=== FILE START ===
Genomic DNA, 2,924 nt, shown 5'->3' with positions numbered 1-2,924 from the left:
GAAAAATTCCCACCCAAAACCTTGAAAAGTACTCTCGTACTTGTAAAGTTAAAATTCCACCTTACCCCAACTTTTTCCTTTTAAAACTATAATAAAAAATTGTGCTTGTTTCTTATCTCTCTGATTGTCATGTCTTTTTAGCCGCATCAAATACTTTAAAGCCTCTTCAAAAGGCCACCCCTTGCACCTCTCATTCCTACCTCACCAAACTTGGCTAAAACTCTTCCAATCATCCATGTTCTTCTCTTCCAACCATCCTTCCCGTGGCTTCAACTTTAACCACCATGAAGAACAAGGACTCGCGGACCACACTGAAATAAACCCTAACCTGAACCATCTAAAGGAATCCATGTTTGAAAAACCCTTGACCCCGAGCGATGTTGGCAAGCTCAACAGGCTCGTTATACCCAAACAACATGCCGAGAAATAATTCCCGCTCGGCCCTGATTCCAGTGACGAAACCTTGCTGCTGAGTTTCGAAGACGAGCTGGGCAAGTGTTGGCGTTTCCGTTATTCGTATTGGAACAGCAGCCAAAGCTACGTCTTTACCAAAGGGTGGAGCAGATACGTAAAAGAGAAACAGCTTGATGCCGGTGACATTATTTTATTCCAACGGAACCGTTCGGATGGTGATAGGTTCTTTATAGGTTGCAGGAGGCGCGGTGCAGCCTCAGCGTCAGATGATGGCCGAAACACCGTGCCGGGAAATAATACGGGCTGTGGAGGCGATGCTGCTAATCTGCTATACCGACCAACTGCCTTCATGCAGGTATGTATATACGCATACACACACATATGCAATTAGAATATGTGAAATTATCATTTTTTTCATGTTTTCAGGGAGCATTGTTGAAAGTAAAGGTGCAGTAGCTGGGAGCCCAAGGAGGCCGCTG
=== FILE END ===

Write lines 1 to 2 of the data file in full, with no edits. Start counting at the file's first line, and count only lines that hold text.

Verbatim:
Genomic DNA, 2,924 nt, shown 5'->3' with positions numbered 1-2,924 from the left:
GAAAAATTCCCACCCAAAACCTTGAAAAGTACTCTCGTACTTGTAAAGTTAAAATTCCACCTTACCCCAACTTTTTCCTTTTAAAACTATAATAAAAAATTGTGCTTGTTTCTTATCTCTCTGATTGTCATGTCTTTTTAGCCGCATCAAATACTTTAAAGCCTCTTCAAAAGGCCACCCCTTGCACCTCTCATTCCTACCTCACCAAACTTGGCTAAAACTCTTCCAATCATCCATGTTCTTCTCTTCCAACCATCCTTCCCGTGGCTTCAACTTTAACCACCATGAAGAACAAGGACTCGCGGACCACACTGAAATAAACCCTAACCTGAACCATCTAAAGGAATCCATGTTTGAAAAACCCTTGACCCCGAGCGATGTTGGCAAGCTCAACAGGCTCGTTATACCCAAACAACATGCCGAGAAATAATTCCCGCTCGGCCCTGATTCCAGTGACGAAACCTTGCTGCTGAGTTTCGAAGACGAGCTGGGCAAGTGTTGGCGTTTCCGTTATTCGTATTGGAACAGCAGCCAAAGCTACGTCTTTACCAAAGGGTGGAGCAGATACGTAAAAGAGAAACAGCTTGATGCCGGTGACATTATTTTATTCCAACGGAACCGTTCGGATGGTGATAGGTTCTTTATAGGTTGCAGGAGGCGCGGTGCAGCCTCAGCGTCAGATGATGGCCGAAACACCGTGCCGGGAAATAATACGGGCTGTGGAGGCGATGCTGCTAATCTGCTATACCGACCAACTGCCTTCATGCAGGTATGTATATACGCATACACACACATATGCAATTAGAATATGTGAAATTATCATTTTTTTCATGTTTTCAGGGAGCATTGTTGAAAGTAAAGGTGCAGTAGCTGGGAGCCCAAGGAGGCCGCTG